In the World Economic Forum (WEF) report ‘The Future of Jobs’, Emotional Intelligence was listed as one of the most important job skills that employees must possess to become competitive in the global digital economy. We also know that ‘all things digital’ is an increasing imperative for any leader today. This leads us to the new leadership development challenge of having Digital Emotional Intelligence (DEQ).
A term that was popularised in the 1990s, Emotional Intelligence (EQ) can be described as our ability to discern, comprehend, and manage our own emotions as well as those of others.
For instance, individuals with EQ are capable of handling their own emotions when under stress or resolving conflicts among team members.
Although technical skills such as coding and data analytics are vital in the digital economy, surveys have shown that many employers tend to hire candidates who are emotionally intelligent.
This is due to the candidates’ capability to handle stress, collaborate with others, be receptive to feedback, make better decisions, and other EQ related skills, which are necessary for an organisation to succeed.
Digital skills and EQ are combining to make the types of digital leaders critical for today’s technological world.
We are learning more everyday ‘why’ EQ is important, now let’s establish exactly ‘what’ is Digital Emotional Intelligence (DEQ).
After several years now specialising in digital transformation and digital leadership development, I’ve seen the emergence of vital new leadership skills and growing importance of EQ in a digital world.
I truly believe how I phrased the headliner of the DEQ section in the TFB website… ‘Taking it to the next level — moving beyond digital transformation.’ Transformation is happening, like it or not. We are now maturing digitally (well, I hope). But, what really is this new kid on the block — DEQ?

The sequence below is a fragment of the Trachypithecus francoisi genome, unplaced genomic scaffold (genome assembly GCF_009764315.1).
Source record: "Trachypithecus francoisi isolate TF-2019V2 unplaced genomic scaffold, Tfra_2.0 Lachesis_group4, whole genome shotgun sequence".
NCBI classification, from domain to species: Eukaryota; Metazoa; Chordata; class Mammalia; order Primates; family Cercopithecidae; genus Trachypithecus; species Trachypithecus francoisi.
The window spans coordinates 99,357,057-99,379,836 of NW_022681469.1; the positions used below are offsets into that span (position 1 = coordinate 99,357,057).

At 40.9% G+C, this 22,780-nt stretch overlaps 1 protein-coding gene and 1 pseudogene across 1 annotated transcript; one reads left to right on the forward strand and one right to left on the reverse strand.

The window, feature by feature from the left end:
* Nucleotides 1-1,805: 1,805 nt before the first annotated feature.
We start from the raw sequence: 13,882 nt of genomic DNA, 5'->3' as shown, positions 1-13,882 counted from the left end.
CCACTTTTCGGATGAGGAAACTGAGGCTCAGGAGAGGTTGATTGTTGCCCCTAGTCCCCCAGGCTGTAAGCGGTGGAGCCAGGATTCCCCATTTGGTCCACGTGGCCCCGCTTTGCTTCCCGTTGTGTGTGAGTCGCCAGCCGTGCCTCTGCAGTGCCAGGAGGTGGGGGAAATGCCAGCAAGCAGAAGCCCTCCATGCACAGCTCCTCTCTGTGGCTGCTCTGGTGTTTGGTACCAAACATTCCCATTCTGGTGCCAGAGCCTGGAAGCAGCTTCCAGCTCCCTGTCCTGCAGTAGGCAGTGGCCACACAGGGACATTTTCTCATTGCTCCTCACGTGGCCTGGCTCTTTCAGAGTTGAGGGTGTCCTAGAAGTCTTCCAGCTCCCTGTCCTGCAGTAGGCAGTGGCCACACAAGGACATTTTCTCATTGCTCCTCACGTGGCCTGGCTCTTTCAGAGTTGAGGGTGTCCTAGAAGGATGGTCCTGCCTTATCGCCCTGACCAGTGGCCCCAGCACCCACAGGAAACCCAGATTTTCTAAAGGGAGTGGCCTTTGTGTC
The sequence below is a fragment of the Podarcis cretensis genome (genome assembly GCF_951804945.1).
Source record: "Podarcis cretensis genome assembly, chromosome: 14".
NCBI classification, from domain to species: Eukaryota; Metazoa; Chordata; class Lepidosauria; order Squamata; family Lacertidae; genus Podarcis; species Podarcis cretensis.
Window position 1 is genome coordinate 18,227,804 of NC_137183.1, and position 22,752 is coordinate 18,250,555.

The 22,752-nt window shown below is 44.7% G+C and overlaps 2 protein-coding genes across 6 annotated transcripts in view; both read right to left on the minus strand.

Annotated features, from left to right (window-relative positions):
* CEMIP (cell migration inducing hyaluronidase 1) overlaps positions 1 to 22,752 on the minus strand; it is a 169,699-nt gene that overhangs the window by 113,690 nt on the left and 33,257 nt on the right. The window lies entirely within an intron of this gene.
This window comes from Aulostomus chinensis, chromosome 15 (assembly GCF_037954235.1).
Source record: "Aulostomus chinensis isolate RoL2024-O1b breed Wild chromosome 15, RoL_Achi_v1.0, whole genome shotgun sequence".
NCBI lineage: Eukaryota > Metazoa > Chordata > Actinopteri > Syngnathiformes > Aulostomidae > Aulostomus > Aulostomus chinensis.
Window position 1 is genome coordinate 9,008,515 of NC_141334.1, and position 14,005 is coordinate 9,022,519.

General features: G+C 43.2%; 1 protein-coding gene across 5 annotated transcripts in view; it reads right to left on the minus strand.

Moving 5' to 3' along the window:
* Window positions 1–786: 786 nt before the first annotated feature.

If (EQ) is the ability to understand, empathise and negotiate with other people, then DEQ is the ability to apply EQ in our increasingly digital, connected environments. The infographic above breaks out 9 of the key DEQ themes like Culture Resiliency (adaptation & resilience as work & societal norms change) and Digital Wellness (balancing technology with healthy boundaries & emotional health).
There is no shortage out there of research, development programmes, social media, blogs, etc., all about the qualities of digital leadership. They all basically boil down to the need for ‘AC/DC leaders’ — Agile, Connected, Developed (lifelong learner) and Customer centric. These are the leadership competency results we want. How to get there is through developing DEQ components like Change Capacity (Positive attitude, flexibility & openness to change), Digital Dexterity (Knowledge of emerging technologies and use of digital tools) and Data Artistry (Ability to visualize & manage data for new insights).
Every organisation and world government I work with on digital transformation keeps proving what’s at the heart of DEQ. Most of you who know me, have heard my mantra now for years and I stand by it:
Digital is about people, not technology. It’s about emotional intelligence, not artificial intelligence.
Digital leaders are made, not born. All aspects of DEQ can be developed. Breaking the digital leadership conundrum out into clearly actionable aspects of DEQ seems to me the only ‘intelligent’ way to go about it.
Love your feedback, stories and suggestions. ‘In the long history of humankind, those who learned to collaborate have prevailed.’ — Charles Darwin
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